Black Bears are also omnivores – plant and meat eating – but prefer roots, berries, insects, grass, and other succulent plants. They are easily attracted to trash and bee hive honey. Once they find these types of food sources, they are considered a nuisance and quite often euthanized.

The Black Bear mates in May or June and once the sow (female) becomes pregnant, she has delayed implantation until she hibernates in her den for the winter. The cubs are born in the den – usually twins – and will typically stay with the sow for 1 ½ years before they separate.

Unlike the Grizzly, the Black Bear has shorter claws and are very good tree climbers. The average lifespan of a Black Bear is 20 years.

Mountain Goat

Mountain Goat
Mountain Goat

Another sought out wildlife species in Glaicer Park is the Mountain Goat. They are not true goats but members of the antelope family. They live in the mountainous regions of Alaska and western Canada and United States. You’ll typically find them above the tree line, many times on steep craggy surfaces. In the winter, they will migrate to lower elevations to find mineral licks.

Mountain Goats have woolly white double coats to protect them from the elements of their high elevation environment. They can withstand temperatures down to -50°F and winds up to 100 mph. They molt the outer coat each spring by rubbing against rocks and trees. Both billies (males) and nannies (females) have long black horns, short tails, and beards, although the billy’s horns and beards with be longer. Mountain Goats will typically weigh

Mountain Goat Feet
Mountain Goat Feet

between 100 and 180 pounds. Billies can weigh up to 310 pounds. They have cloven feet with 2 toes and rough pads which provide them with natural climbing soles. The tips of their feet have sharp dewclaws which keep them from slipping on rock ledges.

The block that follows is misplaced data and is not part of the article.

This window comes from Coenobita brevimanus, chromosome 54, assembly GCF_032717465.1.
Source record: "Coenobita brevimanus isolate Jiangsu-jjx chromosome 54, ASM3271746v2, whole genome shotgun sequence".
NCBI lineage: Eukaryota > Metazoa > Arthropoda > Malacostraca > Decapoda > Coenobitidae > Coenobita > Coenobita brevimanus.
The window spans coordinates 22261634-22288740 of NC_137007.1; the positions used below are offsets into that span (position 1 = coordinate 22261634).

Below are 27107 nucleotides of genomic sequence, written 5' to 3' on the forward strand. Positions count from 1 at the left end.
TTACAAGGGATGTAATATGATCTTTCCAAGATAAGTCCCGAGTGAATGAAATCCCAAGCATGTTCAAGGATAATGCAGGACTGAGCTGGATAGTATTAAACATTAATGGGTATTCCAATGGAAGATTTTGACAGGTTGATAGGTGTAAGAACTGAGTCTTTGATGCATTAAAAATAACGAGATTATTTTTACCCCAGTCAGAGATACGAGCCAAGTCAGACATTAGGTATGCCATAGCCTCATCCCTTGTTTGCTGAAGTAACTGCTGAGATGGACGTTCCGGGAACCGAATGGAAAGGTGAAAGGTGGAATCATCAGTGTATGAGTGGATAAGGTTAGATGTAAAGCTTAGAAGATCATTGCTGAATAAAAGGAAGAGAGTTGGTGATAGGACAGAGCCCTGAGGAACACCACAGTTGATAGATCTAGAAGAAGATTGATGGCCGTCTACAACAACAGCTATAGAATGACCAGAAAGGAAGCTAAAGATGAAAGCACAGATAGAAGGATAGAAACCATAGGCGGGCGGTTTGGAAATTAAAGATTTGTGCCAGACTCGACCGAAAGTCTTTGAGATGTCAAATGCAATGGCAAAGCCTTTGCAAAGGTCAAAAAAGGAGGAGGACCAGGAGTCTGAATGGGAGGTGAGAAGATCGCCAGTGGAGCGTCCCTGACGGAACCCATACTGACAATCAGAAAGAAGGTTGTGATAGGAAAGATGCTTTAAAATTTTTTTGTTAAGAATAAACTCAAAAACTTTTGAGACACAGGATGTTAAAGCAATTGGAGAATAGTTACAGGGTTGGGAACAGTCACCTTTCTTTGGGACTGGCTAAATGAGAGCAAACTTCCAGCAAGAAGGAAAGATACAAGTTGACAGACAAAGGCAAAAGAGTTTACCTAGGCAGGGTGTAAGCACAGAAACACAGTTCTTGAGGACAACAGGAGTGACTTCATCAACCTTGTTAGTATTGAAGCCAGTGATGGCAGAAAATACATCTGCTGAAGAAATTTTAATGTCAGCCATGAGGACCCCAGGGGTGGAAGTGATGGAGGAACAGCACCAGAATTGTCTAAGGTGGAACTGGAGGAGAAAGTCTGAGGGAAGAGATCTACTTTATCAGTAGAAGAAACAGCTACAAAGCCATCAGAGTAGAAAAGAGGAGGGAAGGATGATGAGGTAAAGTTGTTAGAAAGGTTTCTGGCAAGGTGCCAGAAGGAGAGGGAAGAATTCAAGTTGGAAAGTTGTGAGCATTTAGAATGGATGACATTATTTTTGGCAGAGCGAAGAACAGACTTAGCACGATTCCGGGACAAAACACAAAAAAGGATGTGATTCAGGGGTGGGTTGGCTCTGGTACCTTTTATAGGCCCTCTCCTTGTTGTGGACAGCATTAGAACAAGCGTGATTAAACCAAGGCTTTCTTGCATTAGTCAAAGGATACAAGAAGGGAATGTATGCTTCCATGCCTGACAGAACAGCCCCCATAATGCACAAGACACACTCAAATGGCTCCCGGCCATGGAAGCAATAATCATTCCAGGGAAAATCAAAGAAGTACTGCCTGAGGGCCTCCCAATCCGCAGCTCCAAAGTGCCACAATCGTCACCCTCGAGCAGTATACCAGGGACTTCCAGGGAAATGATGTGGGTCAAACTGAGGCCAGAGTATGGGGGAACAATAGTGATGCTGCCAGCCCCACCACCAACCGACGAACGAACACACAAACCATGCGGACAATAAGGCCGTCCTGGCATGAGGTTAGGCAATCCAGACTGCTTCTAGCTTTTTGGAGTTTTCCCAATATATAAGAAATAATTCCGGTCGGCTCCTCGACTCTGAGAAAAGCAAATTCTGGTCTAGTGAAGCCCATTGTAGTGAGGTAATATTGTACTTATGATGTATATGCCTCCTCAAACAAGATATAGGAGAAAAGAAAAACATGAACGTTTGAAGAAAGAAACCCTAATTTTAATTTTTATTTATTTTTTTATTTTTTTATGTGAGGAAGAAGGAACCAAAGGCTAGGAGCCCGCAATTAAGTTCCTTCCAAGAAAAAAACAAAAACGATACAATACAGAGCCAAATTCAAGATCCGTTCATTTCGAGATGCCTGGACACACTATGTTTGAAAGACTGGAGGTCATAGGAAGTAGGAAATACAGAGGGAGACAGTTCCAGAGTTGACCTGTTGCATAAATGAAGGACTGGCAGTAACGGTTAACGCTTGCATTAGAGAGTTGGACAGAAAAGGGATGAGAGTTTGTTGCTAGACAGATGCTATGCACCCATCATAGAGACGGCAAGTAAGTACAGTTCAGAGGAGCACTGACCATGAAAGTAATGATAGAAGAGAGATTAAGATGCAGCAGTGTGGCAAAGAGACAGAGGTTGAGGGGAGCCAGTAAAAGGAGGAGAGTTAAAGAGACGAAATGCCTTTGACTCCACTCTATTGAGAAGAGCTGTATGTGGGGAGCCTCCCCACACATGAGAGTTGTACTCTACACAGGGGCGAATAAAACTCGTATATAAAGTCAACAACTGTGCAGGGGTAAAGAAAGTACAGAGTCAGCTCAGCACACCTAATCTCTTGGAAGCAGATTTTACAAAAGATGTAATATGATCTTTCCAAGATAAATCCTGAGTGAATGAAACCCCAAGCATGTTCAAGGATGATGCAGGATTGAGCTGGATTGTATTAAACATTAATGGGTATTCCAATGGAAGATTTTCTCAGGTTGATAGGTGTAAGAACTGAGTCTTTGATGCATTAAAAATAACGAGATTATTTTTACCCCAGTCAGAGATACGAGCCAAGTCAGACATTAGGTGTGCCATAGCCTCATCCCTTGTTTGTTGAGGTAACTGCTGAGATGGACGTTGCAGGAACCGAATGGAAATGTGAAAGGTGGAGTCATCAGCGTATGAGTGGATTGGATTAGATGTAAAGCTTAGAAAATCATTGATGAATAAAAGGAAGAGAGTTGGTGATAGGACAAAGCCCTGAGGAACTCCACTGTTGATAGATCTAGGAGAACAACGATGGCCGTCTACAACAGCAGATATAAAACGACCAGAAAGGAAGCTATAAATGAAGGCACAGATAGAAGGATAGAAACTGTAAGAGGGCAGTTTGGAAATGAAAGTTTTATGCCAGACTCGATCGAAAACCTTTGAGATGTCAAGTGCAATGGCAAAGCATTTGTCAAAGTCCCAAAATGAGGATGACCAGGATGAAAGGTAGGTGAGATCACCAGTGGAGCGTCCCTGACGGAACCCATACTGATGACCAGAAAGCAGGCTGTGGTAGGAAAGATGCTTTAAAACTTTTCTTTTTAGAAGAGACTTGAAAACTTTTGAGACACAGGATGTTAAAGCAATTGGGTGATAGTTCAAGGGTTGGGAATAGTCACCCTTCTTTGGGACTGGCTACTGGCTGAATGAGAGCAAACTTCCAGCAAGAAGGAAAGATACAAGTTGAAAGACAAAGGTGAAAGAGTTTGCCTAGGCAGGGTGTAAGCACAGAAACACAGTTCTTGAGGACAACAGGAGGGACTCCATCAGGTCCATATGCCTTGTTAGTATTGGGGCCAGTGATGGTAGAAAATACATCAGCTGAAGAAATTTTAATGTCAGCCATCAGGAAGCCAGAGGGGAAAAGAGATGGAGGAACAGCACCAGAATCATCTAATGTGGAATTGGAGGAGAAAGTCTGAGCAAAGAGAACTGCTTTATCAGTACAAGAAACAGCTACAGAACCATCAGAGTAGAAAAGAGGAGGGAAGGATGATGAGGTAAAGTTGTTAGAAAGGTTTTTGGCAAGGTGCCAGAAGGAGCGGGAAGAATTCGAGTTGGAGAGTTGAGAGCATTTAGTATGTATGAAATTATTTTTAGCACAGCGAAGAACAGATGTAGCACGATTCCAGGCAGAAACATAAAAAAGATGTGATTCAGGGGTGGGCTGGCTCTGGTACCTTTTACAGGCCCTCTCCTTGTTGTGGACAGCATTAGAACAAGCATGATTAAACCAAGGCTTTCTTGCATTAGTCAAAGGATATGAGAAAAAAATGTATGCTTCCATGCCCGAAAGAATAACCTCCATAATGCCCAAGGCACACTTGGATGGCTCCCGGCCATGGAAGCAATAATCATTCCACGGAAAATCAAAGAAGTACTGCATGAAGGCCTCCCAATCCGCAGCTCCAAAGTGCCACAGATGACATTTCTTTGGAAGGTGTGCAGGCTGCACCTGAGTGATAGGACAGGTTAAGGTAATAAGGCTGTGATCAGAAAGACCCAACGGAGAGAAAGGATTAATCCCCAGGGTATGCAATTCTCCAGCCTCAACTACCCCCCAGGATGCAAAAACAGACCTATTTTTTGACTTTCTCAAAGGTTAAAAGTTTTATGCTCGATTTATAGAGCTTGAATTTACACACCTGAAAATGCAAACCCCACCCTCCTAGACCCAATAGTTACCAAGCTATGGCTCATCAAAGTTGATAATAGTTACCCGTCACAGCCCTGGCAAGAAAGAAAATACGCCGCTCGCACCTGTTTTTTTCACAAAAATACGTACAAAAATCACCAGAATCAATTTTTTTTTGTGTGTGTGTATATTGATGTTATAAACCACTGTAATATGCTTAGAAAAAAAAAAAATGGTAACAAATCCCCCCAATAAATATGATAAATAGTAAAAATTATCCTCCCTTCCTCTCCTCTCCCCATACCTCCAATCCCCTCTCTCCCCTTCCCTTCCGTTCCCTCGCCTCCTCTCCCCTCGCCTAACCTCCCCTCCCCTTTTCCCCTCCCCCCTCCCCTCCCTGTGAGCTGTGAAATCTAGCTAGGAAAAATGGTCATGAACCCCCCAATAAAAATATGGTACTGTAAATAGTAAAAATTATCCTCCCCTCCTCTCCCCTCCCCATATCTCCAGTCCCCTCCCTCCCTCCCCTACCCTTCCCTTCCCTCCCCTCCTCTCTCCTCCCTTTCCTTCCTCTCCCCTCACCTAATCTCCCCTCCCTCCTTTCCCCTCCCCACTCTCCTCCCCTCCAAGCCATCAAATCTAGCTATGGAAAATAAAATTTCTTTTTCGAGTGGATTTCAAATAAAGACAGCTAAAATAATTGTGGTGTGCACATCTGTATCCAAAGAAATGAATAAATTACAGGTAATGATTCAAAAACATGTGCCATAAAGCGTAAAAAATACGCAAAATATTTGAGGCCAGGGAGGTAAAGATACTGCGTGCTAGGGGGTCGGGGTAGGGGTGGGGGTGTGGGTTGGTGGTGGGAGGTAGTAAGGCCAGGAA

Most of the time, nannies live in herds of up to 20 with their offspring. Billies usually live alone. The Mountain Goat’s diet consists of grasses, sedges, herbs, shrubs, ferns mosses and lichen. They will also eat twigs and leaves from the low-growing shrubs and conifers. They mate in November or December with the birth of the “kids” in May or June, typically single births versus twins. The kids will stay with the nanny until the next mating season. Mountain Goats usually live 12-15 years in the wild.

Rocky Mountain Bighorn Sheep

Rocky Mountain Bighorn Sheep
Rocky Mountain Bighorn Sheep

The Rocky Mountain Bighorn Sheep is another Park wildlife which attracts a lot of attention. They range in color from grayish dark brown to light brown with white on the rump, muzzle, and backs of their legs. They get their name from the large, curved horns the rams (males) have, weighing up to pounds. The ewes (females) also have horns but they are not as long, or curved. Typical weight of the Rocky Mountain Bighorn Sheep is 110 pounds to 280 pounds however rams have been known to exceed 500 pounds.

Rocky Mountain Bighorn Sheep Feet
Rocky Mountain Bighorn Sheep Feet

Their split hooves with rough bottoms aide in balance and grip in their steep, rocky, rugged mountain terrain. They inhabit the high mountainous regions of the United States and Canada. In the winter, they migrate to pastures in lower elevations.